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A requirement for nuclear factor-kappaB in developmental and plasticity-associated synaptogenesis.

Structural plasticity of dendritic spines and synapses is a fundamental mechanism governing neuronal circuits and may form an enduring basis for information storage in the brain. We find that the p65 subunit of the nuclear factor-κB (NF-κB) transcription factor, which is required for learning and memory, controls excitatory synapse and dendritic spine formation and morphology in murine hippocampal neurons. Endogenous NF-κB activity is elevated by excitatory transmission during periods of rapid spine and synapse development. During in vitro synaptogenesis, NF-κB enhances dendritic spine and excitatory synapse density and loss of endogenous p65 decreases spine density and spine head volume. Cell-autonomous function of NF-κB within the postsynaptic neuron is sufficient to regulate the formation of both presynaptic and postsynaptic elements. During synapse development in vivo, loss of NF-κB similarly reduces spine density and also diminishes the amplitude of synaptic responses. In contrast, after developmental synaptogenesis has plateaued, endogenous NF-κB activity is low and p65 deficiency no longer attenuates basal spine density. Instead, NF-κB in mature neurons is activated by stimuli that induce demand for new synapses, including estrogen and short-term bicuculline, and is essential for upregulating spine density in response to these stimuli. p65 is enriched in dendritic spines making local protein-protein interactions possible; however, the effects of NF-κB on spine density require transcription and the NF-κB-dependent regulation of PSD-95, a critical postsynaptic component. Collectively, our data define a distinct role for NF-κB in imparting transcriptional regulation required for the induction of changes to, but not maintenance of, excitatory synapse and spine density.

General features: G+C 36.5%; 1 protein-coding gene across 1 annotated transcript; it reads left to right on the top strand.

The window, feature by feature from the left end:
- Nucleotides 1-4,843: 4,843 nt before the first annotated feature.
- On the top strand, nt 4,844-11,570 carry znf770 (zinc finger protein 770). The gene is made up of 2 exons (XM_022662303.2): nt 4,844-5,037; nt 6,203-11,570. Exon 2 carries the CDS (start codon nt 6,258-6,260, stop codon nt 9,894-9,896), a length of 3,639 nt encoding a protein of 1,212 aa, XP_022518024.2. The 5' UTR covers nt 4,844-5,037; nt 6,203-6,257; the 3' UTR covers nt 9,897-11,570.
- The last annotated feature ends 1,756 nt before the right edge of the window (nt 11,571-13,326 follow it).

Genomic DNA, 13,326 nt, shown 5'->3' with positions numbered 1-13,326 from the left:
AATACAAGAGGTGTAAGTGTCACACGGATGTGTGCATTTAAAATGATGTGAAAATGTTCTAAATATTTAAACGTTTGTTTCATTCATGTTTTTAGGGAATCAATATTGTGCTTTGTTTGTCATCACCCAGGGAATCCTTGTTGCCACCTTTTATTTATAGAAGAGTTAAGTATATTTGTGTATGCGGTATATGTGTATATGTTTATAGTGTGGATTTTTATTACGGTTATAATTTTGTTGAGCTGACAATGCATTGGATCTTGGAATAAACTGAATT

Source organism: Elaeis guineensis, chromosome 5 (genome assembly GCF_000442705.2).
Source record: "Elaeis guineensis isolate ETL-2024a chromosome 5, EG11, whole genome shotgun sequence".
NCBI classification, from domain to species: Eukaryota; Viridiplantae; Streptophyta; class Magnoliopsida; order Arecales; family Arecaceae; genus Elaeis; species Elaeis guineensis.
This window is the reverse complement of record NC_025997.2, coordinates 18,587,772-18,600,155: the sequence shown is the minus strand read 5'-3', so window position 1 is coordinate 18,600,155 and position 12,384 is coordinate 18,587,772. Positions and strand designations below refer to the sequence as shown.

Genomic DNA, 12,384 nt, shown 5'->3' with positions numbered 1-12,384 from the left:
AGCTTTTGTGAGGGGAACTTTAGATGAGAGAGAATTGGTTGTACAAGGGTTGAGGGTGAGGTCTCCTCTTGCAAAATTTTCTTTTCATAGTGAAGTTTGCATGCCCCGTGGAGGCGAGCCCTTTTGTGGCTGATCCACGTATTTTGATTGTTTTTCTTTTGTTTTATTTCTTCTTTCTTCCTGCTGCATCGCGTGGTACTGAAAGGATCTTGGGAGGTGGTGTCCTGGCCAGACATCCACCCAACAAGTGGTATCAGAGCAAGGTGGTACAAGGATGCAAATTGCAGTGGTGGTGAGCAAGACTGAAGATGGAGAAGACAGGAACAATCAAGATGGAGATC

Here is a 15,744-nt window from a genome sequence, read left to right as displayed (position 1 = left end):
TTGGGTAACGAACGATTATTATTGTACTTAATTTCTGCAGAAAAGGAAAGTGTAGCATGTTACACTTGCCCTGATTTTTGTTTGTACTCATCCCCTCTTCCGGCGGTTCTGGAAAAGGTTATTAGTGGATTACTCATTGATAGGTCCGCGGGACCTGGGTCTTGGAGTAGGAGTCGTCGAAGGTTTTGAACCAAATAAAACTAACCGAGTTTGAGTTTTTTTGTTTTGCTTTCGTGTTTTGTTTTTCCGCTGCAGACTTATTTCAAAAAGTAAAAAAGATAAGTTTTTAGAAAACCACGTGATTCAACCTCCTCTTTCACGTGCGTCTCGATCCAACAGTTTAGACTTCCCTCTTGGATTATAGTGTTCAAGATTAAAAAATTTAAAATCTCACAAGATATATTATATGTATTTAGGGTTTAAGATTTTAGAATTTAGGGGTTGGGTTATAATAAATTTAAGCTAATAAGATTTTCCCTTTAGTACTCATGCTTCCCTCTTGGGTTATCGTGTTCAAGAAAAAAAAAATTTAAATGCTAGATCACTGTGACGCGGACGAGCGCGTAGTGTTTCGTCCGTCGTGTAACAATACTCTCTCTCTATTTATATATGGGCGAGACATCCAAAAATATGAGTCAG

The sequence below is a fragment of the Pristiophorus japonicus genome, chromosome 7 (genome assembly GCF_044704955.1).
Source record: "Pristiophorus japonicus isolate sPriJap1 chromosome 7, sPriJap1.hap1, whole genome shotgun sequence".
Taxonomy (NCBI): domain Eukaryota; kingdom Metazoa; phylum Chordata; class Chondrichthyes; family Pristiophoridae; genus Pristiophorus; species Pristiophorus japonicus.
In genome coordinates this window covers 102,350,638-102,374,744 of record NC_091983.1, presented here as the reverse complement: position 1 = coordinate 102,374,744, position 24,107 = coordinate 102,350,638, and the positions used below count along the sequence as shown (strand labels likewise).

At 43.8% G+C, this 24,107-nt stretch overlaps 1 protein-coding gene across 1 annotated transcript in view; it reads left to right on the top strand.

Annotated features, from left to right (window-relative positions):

Pubmed ID: 21471377 RIS Download

Mesh terms: Animals | Animals, Newborn | Bacterial Proteins | Bicuculline | Cells, Cultured | Computational Biology | Dendrites | Dendritic Spines | Excitatory Amino Acid Antagonists | Excitatory Postsynaptic Potentials | Female | GABA-A Receptor Antagonists | Gene Expression Regulation, Developmental | Green Fluorescent Proteins | Guanylate Kinases | Hippocampus | Humans | Intracellular Signaling Peptides and Proteins | Luminescent Proteins | Male | Membrane Proteins | Mice | Mutation | NF-kappa B | Nerve Tissue Proteins | Neurogenesis | Neuronal Plasticity | Patch-Clamp Techniques | Potassium Channels | Pyramidal Cells | Synapses | Time Factors | Transfection | Valine | Vesicular Inhibitory Amino Acid Transport Proteins

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Associated grants

  • Agency: NIMH NIH HHS, Id: R01 MH080740
  • Agency: NEI NIH HHS, Id: T32 EY017203
  • Agency: NIMH NIH HHS, Id: MH084020

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